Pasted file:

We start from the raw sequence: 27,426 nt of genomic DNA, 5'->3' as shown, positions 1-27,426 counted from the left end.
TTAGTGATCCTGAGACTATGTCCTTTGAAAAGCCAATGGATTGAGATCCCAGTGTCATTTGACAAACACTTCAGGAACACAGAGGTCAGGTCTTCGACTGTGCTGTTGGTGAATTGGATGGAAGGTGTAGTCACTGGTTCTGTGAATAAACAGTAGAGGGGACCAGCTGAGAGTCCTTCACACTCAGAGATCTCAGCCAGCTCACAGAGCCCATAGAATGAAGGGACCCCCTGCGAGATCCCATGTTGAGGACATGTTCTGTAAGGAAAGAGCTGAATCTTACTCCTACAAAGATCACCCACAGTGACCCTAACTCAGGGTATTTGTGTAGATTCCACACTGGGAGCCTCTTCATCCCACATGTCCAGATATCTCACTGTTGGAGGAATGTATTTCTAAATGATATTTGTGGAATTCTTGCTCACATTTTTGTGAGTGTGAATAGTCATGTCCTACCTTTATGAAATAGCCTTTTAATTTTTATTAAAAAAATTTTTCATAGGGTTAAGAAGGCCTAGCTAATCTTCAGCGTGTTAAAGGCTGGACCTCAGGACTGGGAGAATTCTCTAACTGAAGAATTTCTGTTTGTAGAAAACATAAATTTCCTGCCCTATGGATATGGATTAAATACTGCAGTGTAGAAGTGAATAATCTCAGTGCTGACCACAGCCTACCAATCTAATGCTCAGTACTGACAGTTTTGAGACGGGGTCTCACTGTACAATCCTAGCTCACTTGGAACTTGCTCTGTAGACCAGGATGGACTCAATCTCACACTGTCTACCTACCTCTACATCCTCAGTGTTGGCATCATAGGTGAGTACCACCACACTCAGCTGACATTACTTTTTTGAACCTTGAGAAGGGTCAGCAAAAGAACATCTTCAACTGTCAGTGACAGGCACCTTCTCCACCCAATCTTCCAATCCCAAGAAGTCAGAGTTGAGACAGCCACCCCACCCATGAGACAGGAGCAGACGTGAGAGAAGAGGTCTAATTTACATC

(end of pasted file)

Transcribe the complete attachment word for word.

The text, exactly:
We start from the raw sequence: 27,426 nt of genomic DNA, 5'->3' as shown, positions 1-27,426 counted from the left end.
TTAGTGATCCTGAGACTATGTCCTTTGAAAAGCCAATGGATTGAGATCCCAGTGTCATTTGACAAACACTTCAGGAACACAGAGGTCAGGTCTTCGACTGTGCTGTTGGTGAATTGGATGGAAGGTGTAGTCACTGGTTCTGTGAATAAACAGTAGAGGGGACCAGCTGAGAGTCCTTCACACTCAGAGATCTCAGCCAGCTCACAGAGCCCATAGAATGAAGGGACCCCCTGCGAGATCCCATGTTGAGGACATGTTCTGTAAGGAAAGAGCTGAATCTTACTCCTACAAAGATCACCCACAGTGACCCTAACTCAGGGTATTTGTGTAGATTCCACACTGGGAGCCTCTTCATCCCACATGTCCAGATATCTCACTGTTGGAGGAATGTATTTCTAAATGATATTTGTGGAATTCTTGCTCACATTTTTGTGAGTGTGAATAGTCATGTCCTACCTTTATGAAATAGCCTTTTAATTTTTATTAAAAAAATTTTTCATAGGGTTAAGAAGGCCTAGCTAATCTTCAGCGTGTTAAAGGCTGGACCTCAGGACTGGGAGAATTCTCTAACTGAAGAATTTCTGTTTGTAGAAAACATAAATTTCCTGCCCTATGGATATGGATTAAATACTGCAGTGTAGAAGTGAATAATCTCAGTGCTGACCACAGCCTACCAATCTAATGCTCAGTACTGACAGTTTTGAGACGGGGTCTCACTGTACAATCCTAGCTCACTTGGAACTTGCTCTGTAGACCAGGATGGACTCAATCTCACACTGTCTACCTACCTCTACATCCTCAGTGTTGGCATCATAGGTGAGTACCACCACACTCAGCTGACATTACTTTTTTGAACCTTGAGAAGGGTCAGCAAAAGAACATCTTCAACTGTCAGTGACAGGCACCTTCTCCACCCAATCTTCCAATCCCAAGAAGTCAGAGTTGAGACAGCCACCCCACCCATGAGACAGGAGCAGACGTGAGAGAAGAGGTCTAATTTACATC